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AAP Updates Recommendations for Use of Palivizumab Against RSV

7/28/2014 For Release: July 28, 2014
​​In a policy statement published in the August 2014 Pediatrics, “Updated Guidance for Palivizumab Prophylaxis Among Infants and Young Children at Increased Risk of Hospitalization for Respiratory Syncytial Virus Infection,” and an accompanying technical report, both published online July 28, the American Academy of Pediatrics (AAP) revises its recommendations for use of palivizumab for respiratory syncytial virus (RSV). The updated recommendation targets the infants most likely to benefit from palivizumab prophylaxis based on a comprehensive review of the literature, which is included in the technical report. RSV is a common infection in young children and usually causes mild upper respiratory tract illness, but it can cause more severe disease in premature infants and those with chronic illnesses. Multiple studies show that the overall rate of RSV hospitalization does not differ between African-American and white children younger than 24 months of age. Palivizumab, a monoclonal antibody given in a series of doses during the RSV season, has been shown to have a limited effect on reducing RSV hospitalizations. Studies show it does not reduce mortality from RSV or lower rates of subsequent wheezing or asthma. Overall advances in neonatal care since palivizumab was first licensed in 1998 mean preterm infants are generally healthier, and the rate of RSV hospitalizations has declined, regardless of whether or not infants receive palivizumab prophylaxis. Evidence of these falling rates of RSV hospitalizations, along with new data about which children are at highest risk of RSV hospitalization, guided the AAP recommendation that palivizumab prophylaxis be limited to infants born before 29 weeks gestation, and to infants with certain chronic illnesses like congenital heart disease or chronic lung disease. For all infants, particularly those born at preterm, the AAP emphasizes that it’s important to minimize the risk of infection with RSV and other viruses by offering breast milk, immunizing members of the household against influenza, practicing good hand and cough hygiene, avoiding smoke exposure, limiting attendance in large group child care during the first winter season whenever possible, and avoiding contact with anyone who is ill.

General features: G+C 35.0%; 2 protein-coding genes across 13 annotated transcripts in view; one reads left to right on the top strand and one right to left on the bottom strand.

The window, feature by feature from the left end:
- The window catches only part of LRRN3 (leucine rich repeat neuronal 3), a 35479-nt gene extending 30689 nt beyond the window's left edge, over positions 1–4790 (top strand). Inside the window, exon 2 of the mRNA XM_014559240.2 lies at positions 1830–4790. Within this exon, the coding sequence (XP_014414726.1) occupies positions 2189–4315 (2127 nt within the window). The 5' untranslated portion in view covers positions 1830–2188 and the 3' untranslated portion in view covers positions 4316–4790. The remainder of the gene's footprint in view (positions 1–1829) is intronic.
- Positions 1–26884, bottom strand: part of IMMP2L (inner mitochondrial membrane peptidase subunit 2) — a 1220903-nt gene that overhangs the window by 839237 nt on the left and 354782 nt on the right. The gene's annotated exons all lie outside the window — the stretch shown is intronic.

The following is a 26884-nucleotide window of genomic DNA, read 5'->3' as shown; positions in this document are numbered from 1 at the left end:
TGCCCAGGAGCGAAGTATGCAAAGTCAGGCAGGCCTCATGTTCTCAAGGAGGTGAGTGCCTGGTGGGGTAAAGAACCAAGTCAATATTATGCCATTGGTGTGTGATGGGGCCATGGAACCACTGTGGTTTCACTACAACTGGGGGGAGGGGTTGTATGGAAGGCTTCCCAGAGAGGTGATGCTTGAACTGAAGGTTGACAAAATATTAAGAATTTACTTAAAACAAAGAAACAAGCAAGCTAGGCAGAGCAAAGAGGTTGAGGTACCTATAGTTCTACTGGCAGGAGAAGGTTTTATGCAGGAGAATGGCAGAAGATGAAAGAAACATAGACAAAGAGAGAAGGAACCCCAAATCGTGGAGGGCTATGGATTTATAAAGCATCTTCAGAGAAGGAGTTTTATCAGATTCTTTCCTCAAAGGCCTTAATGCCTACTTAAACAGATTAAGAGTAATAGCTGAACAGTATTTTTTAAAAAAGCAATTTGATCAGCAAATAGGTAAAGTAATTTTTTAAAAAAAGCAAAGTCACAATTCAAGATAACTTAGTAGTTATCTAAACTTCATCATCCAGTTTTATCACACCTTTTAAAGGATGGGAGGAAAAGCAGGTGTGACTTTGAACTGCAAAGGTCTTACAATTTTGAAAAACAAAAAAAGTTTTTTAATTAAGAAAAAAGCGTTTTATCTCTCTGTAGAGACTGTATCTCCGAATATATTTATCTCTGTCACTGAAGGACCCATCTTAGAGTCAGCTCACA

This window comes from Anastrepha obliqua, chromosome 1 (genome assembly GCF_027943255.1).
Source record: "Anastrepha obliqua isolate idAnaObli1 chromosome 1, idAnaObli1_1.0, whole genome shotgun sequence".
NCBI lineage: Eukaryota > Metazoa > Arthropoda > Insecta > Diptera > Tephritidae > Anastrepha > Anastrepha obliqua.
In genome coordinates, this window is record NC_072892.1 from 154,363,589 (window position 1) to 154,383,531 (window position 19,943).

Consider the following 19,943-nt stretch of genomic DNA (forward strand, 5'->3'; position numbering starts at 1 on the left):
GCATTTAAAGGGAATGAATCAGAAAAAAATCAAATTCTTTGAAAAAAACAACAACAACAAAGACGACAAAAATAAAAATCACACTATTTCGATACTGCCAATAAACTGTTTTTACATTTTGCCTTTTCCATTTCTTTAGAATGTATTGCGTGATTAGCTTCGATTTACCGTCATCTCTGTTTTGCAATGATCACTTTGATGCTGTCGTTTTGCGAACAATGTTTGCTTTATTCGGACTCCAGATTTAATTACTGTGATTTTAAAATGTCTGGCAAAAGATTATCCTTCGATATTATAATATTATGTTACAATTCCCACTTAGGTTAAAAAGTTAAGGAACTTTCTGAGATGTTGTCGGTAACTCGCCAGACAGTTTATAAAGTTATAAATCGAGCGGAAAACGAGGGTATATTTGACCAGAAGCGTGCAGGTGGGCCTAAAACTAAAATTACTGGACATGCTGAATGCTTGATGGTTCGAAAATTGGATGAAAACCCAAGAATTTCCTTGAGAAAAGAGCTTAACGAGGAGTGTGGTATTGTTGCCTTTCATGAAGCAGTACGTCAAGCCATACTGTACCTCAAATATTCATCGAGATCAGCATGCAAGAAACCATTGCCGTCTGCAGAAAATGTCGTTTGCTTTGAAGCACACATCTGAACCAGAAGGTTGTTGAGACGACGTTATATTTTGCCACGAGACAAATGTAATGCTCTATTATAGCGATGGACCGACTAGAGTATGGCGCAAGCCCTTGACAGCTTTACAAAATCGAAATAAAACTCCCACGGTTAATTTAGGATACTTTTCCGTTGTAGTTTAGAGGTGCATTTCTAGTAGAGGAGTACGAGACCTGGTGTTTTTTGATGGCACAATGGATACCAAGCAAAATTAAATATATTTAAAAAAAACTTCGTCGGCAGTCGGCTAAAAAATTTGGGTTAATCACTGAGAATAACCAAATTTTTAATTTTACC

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The American Academy of Pediatrics is an organization of 62,000 primary care pediatricians, pediatric medical subspecialists and pediatric surgical specialists dedicated to the health, safety and well-being of infants, children, adolescents and young adults. For more information, visit www.aap.org.